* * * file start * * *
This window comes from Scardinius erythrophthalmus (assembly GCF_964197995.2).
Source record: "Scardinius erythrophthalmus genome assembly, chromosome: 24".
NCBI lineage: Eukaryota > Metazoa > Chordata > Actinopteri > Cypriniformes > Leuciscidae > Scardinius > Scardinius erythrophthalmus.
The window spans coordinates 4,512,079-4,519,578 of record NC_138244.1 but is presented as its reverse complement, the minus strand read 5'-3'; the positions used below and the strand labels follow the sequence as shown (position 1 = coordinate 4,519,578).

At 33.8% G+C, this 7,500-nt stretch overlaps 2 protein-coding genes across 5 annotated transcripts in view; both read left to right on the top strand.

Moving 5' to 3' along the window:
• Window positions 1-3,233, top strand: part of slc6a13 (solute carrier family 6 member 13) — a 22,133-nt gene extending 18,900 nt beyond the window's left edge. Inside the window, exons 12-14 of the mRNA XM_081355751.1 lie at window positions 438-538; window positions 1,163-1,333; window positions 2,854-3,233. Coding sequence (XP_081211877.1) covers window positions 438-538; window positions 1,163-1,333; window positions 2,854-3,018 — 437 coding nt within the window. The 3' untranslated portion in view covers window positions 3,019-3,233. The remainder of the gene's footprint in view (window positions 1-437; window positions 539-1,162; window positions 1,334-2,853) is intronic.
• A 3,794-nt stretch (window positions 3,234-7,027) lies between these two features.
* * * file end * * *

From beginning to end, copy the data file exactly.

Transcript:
This window comes from Scardinius erythrophthalmus (assembly GCF_964197995.2).
Source record: "Scardinius erythrophthalmus genome assembly, chromosome: 24".
NCBI lineage: Eukaryota > Metazoa > Chordata > Actinopteri > Cypriniformes > Leuciscidae > Scardinius > Scardinius erythrophthalmus.
The window spans coordinates 4,512,079-4,519,578 of record NC_138244.1 but is presented as its reverse complement, the minus strand read 5'-3'; the positions used below and the strand labels follow the sequence as shown (position 1 = coordinate 4,519,578).

At 33.8% G+C, this 7,500-nt stretch overlaps 2 protein-coding genes across 5 annotated transcripts in view; both read left to right on the top strand.

Moving 5' to 3' along the window:
• Window positions 1-3,233, top strand: part of slc6a13 (solute carrier family 6 member 13) — a 22,133-nt gene extending 18,900 nt beyond the window's left edge. Inside the window, exons 12-14 of the mRNA XM_081355751.1 lie at window positions 438-538; window positions 1,163-1,333; window positions 2,854-3,233. Coding sequence (XP_081211877.1) covers window positions 438-538; window positions 1,163-1,333; window positions 2,854-3,018 — 437 coding nt within the window. The 3' untranslated portion in view covers window positions 3,019-3,233. The remainder of the gene's footprint in view (window positions 1-437; window positions 539-1,162; window positions 1,334-2,853) is intronic.
• A 3,794-nt stretch (window positions 3,234-7,027) lies between these two features.